The respective amounts of each metallocene component are not particularly limited and depend upon the desired properties of the final polymers. When good mechanical properties are needed, the high molecular weight component is essential and when good processing is preferred, the low molecular weight component is needed. Typical composite molecular weight distributions are represented in FIGS. 3a, 3b and 3c. When a good balance of mechanical and processing properties is preferred, all catalyst components are equally represented.
 The metallocene catalyst component used in the present invention can be prepared by any known method. A preferred preparation method for preparing the tetrahydroindenyl component is described in J. Org. Chem. 288, 63-67 (1985) or in Polo et al. (reference hereabove).
 An active catalyst system is prepared by combining the three or more pseudo-indenyl catalyst components with a suitable activating agent.
 The activating agent used to activate the metallocene catalyst component can be any activating agent having an ionising action known for this purpose such as aluminium-containing or boron-containing compounds. The aluminium-containing compounds comprise alumoxane, alkyl aluminium and/or Lewis acid.
 The alumoxanes are well known and preferably comprise oligomeric linear and/or cyclic alkyl alumoxanes represented by the formula:
for oligomeric, linear alumoxanes and
for oligomeric, cyclic alumoxane, wherein n is 1-40, preferably 10-20, m is 3-40, preferably 3-20 and R is a C1-C8 alkyl group and preferably methyl.
 Suitable boron-containing cocatalysts may comprise a triphenylcarbenium boronate such as tetrakis-pentafluorophenyl-borato-triphenylcarbenium as described in EP-A-0427696, or those of the general formula [L'-H]+[B Ar1 Ar2 X3 X4]--as described in EP-A-0277004 (page 6, line 30 to page 7, line 7).
 Alternatively, an activating support may be used instead of an activating agent.
 The active catalyst system of the present invention is used for the polymerisation of ethylene or alpha-olefins. It is particularly useful for the preparation of polyethylene or isotactic polypropylene.
 The present invention also discloses a method for polymerising ethylene or alpha-olefins that comprises the steps of:  a) injecting into a reactor a composite active catalyst system comprising several bridged pseudo-bis- or pseudo-bistetrahydro-indenyl components having different ring patterns and a suitable activating agent or activating support;  b) injecting a monomer and optional comonomer into the reactor;  c) maintaining under polymerisation conditions;  d) retrieving a polymer having a broad molecular weight distribution.
 The comonomer can be created in situ by adding an oligomerisation catalyst component.
 In a particularly preferred embodiment of the present method, polymerisation takes place in a single reaction zone, under polymerising conditions in which the catalysts producing the polymer components are simultaneously active.
 Many known procedures for forming multimodal polyolefins have employed a different reactor for forming each component. The methods of the present invention are particularly advantageous, since they allow for the production of improved olefin polymers from a single reactor. This is because the catalysts employed in the present invention are more effective than known catalysts, particularly when utilised simultaneously in the same reactor. This has two distinct advantages. Firstly, since only a single reactor is required, production costs are reduced. Secondly, since the components are all formed simultaneously, they are much more homogeneously blended than when produced separately.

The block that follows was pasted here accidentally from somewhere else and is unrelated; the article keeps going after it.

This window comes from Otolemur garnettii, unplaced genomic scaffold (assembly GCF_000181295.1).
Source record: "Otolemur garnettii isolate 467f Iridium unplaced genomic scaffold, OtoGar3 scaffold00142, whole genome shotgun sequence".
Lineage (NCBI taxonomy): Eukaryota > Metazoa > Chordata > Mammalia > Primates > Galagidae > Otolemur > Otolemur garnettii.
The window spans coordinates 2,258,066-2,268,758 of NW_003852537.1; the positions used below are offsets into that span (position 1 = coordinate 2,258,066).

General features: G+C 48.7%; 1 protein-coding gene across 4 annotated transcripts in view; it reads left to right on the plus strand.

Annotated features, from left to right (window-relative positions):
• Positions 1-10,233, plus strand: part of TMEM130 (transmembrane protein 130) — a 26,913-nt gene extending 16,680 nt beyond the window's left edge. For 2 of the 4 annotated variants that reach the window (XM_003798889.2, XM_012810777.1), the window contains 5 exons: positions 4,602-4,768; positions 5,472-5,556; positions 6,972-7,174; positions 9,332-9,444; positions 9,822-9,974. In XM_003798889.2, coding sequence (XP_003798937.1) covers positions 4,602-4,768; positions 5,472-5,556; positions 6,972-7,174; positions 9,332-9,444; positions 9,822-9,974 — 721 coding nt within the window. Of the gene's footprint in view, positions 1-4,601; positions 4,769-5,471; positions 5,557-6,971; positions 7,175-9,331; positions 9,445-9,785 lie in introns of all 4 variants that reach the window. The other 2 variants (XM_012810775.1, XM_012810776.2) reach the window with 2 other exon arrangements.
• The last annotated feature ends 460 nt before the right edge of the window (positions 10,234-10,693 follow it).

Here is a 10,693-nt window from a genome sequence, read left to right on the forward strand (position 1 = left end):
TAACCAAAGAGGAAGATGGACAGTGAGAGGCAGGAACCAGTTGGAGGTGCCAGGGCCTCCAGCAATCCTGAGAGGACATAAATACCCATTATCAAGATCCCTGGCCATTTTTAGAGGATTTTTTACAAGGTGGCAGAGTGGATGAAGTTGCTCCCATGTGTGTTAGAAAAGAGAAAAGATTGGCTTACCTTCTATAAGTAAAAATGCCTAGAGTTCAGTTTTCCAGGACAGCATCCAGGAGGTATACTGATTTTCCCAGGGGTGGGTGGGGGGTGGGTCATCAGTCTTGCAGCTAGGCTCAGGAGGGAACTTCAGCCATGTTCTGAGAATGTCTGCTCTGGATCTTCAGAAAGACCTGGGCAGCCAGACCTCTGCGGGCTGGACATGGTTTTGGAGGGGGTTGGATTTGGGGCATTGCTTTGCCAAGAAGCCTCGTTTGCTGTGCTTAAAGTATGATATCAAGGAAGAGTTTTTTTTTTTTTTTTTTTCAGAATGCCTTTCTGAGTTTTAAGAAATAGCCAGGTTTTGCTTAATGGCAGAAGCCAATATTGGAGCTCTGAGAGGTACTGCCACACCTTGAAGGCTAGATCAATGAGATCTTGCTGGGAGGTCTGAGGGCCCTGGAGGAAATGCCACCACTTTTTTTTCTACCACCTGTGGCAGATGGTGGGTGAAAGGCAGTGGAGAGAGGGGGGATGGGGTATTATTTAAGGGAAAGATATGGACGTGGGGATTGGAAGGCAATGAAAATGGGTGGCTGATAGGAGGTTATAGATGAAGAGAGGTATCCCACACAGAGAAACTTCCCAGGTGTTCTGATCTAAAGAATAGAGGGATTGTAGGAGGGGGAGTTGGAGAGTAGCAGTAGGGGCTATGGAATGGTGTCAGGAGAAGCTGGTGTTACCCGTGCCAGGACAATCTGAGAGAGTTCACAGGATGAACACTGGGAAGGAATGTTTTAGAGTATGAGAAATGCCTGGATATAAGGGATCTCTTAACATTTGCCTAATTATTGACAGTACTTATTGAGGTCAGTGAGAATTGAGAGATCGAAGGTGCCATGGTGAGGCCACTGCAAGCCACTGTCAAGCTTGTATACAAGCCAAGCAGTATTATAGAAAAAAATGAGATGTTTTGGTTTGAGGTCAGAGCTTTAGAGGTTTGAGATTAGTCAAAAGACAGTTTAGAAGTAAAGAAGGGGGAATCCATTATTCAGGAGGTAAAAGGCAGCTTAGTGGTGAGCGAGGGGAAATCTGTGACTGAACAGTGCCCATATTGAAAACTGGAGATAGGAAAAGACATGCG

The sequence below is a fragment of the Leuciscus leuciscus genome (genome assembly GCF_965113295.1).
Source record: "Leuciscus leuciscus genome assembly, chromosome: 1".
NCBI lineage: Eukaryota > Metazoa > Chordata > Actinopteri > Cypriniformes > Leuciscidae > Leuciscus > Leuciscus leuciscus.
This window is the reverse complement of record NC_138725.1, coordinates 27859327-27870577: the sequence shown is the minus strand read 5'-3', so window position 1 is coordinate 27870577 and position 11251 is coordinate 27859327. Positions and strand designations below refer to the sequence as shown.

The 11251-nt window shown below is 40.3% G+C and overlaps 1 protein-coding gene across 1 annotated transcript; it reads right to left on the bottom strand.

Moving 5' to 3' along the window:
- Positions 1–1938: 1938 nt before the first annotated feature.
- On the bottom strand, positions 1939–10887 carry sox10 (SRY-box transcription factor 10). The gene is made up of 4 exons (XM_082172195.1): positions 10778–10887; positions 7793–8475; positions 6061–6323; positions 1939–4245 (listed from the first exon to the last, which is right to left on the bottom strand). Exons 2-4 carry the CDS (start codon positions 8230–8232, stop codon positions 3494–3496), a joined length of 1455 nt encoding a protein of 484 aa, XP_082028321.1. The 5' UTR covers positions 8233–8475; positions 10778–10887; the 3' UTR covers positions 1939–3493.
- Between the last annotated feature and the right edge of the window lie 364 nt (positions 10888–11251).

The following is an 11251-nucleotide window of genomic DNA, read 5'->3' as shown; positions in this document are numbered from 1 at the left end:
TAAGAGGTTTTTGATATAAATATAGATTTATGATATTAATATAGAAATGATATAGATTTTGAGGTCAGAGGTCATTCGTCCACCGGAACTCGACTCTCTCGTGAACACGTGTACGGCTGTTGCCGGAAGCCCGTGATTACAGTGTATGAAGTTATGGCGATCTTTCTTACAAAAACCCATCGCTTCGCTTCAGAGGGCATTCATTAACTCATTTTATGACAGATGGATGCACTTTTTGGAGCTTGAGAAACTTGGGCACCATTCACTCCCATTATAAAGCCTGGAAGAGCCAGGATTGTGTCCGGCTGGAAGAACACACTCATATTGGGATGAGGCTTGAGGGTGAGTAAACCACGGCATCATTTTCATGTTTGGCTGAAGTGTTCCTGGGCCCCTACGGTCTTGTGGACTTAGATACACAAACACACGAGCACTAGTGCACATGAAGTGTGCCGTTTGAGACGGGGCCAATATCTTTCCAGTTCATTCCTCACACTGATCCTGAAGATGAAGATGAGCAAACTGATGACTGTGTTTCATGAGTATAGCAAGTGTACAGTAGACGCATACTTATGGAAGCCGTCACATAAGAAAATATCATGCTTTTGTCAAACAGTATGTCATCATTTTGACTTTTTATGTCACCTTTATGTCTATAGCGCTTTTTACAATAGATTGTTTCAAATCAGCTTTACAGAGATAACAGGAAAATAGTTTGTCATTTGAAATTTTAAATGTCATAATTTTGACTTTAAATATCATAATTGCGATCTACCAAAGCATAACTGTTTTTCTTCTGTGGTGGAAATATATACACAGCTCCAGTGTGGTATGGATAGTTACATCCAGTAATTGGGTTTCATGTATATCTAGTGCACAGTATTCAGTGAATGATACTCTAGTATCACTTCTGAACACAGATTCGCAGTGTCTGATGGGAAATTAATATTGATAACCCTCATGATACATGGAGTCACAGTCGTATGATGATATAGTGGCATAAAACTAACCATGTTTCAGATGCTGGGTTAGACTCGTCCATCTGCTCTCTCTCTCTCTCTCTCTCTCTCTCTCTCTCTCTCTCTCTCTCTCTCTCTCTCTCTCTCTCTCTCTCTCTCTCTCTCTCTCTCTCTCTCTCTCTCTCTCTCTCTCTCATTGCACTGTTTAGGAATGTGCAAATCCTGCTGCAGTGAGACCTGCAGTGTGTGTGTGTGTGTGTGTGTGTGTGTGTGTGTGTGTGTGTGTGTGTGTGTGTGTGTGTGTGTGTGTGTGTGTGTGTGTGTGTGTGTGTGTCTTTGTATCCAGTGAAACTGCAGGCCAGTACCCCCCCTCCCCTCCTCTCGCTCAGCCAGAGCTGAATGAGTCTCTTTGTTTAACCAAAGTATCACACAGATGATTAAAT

Although polymerisation in a single reactor is particularly preferred, the catalysts employed in the present invention are still effective in producing the required polyolefin components of a multimodal product even when these components are produced in separate reactors. Accordingly, in some embodiments, separate reactors may be employed for forming some or all of the components, if desired
 Each of the three or more pseudo-bisindenyl catalyst component produces a polymer having a narrow molecular weight distribution, each molecular weight distribution being slightly different than the two or more others. The resulting resin thus has a final molecular distribution that is the superposition of three or more narrow molecular weight distributions slightly displaced with respect to one another. The fraction of high molecular weight component in the molecular weight distribution increases with the number n of methylene groups attached to the cyclopentadienyl ring. The final molecular weight distribution is in the range of 5 to 8, preferably of from 6 to 7, whereas each individual component has a polydispersity of from 2.5 to 4.
 The polyethylene obtained with the catalyst composition according to the present invention typically have a density ranging from 0.910 to 0.930 g/cm3 and a melt index ranging from 0.1 to 30 dg/min. Density is measured following the method of standard test ASTM 1505 at a temperature of 23° C. and melt index MI2 is measured following the method of standard test ASTM D 1238 at a temperature of 190° C. and under a load of 2.16 kg.
 FIGS. 3a, 3b and 3c represent the superposition of molecular weight distributions for a catalyst system comprising three bridged pseudo-bisindenyl components wherein FIG. 3a has a ring formed by three methylene groups attached to the cyclopentadienyl, FIG. 3b has a ring formed by two methylene groups attached to the cyclopentadienyl, and FIG. 3c has a ring formed by four methylene groups attached to the cyclopentadienyl.
 The resins of the present invention can be used in the applications of classical LDPE obtained with peroxide.
 The important structural attributes of polyethylene include molecular weight, molecular weight distribution, degree and type of branching, comonomer distribution (compositional distribution), and degree of crystallinity.